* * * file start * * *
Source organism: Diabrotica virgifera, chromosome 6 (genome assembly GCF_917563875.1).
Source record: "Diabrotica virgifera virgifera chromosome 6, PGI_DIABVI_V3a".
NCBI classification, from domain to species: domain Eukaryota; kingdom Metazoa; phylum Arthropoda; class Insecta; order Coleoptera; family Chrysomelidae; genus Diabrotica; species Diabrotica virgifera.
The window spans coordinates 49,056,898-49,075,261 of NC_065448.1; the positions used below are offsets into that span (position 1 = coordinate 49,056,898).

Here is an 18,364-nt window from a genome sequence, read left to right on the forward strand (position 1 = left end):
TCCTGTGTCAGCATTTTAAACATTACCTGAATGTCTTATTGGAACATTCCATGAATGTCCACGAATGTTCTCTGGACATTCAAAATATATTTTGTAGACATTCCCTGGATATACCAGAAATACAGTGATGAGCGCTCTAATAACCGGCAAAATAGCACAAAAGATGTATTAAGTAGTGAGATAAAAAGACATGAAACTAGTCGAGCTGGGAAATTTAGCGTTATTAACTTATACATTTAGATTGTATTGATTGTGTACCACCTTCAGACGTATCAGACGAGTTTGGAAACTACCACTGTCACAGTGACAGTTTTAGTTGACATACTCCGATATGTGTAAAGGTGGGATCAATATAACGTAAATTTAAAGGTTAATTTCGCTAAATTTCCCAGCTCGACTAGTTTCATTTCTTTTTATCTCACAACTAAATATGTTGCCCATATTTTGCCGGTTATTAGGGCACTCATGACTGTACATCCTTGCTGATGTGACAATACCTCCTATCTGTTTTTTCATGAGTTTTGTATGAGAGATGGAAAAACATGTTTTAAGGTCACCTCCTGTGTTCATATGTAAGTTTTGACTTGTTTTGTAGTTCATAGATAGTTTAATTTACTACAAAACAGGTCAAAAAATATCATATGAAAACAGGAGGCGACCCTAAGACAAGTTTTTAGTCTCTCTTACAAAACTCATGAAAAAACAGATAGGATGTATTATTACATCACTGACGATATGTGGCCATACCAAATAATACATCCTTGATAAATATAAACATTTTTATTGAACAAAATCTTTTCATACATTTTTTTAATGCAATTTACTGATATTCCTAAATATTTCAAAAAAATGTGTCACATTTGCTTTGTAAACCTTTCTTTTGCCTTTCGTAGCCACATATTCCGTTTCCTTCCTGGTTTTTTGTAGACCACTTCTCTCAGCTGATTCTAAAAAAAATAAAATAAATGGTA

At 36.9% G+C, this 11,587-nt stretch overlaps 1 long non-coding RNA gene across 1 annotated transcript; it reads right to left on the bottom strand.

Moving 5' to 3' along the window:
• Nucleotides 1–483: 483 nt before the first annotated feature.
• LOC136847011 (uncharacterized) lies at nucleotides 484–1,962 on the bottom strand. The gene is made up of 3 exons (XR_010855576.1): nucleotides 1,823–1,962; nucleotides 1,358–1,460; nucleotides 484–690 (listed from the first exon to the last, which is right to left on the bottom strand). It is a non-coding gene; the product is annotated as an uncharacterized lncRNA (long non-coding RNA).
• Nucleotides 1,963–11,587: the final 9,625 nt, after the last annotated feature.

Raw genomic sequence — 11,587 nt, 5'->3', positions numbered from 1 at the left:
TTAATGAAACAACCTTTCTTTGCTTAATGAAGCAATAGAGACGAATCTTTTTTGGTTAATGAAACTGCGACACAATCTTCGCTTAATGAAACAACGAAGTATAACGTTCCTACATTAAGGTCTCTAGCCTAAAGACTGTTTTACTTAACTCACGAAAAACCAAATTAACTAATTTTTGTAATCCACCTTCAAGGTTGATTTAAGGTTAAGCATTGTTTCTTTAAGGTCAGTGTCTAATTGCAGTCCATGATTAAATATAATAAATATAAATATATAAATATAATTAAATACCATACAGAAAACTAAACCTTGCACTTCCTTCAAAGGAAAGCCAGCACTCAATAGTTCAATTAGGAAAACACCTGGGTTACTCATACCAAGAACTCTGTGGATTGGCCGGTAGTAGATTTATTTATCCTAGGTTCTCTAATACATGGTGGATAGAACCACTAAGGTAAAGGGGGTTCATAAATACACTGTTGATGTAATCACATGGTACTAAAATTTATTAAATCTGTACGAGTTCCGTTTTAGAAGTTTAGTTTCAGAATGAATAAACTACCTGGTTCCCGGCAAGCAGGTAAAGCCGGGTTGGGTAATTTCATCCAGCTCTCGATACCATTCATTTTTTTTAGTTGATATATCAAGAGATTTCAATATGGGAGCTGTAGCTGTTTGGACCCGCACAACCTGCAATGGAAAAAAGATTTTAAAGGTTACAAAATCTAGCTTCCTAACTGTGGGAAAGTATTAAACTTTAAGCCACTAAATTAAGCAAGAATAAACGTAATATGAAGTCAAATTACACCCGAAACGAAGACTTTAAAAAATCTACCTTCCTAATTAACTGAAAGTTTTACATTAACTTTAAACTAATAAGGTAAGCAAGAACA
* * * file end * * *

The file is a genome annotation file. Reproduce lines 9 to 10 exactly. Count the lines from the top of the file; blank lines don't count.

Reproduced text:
• Nucleotides 1–483: 483 nt before the first annotated feature.
• LOC136847011 (uncharacterized) lies at nucleotides 484–1,962 on the bottom strand. The gene is made up of 3 exons (XR_010855576.1): nucleotides 1,823–1,962; nucleotides 1,358–1,460; nucleotides 484–690 (listed from the first exon to the last, which is right to left on the bottom strand). It is a non-coding gene; the product is annotated as an uncharacterized lncRNA (long non-coding RNA).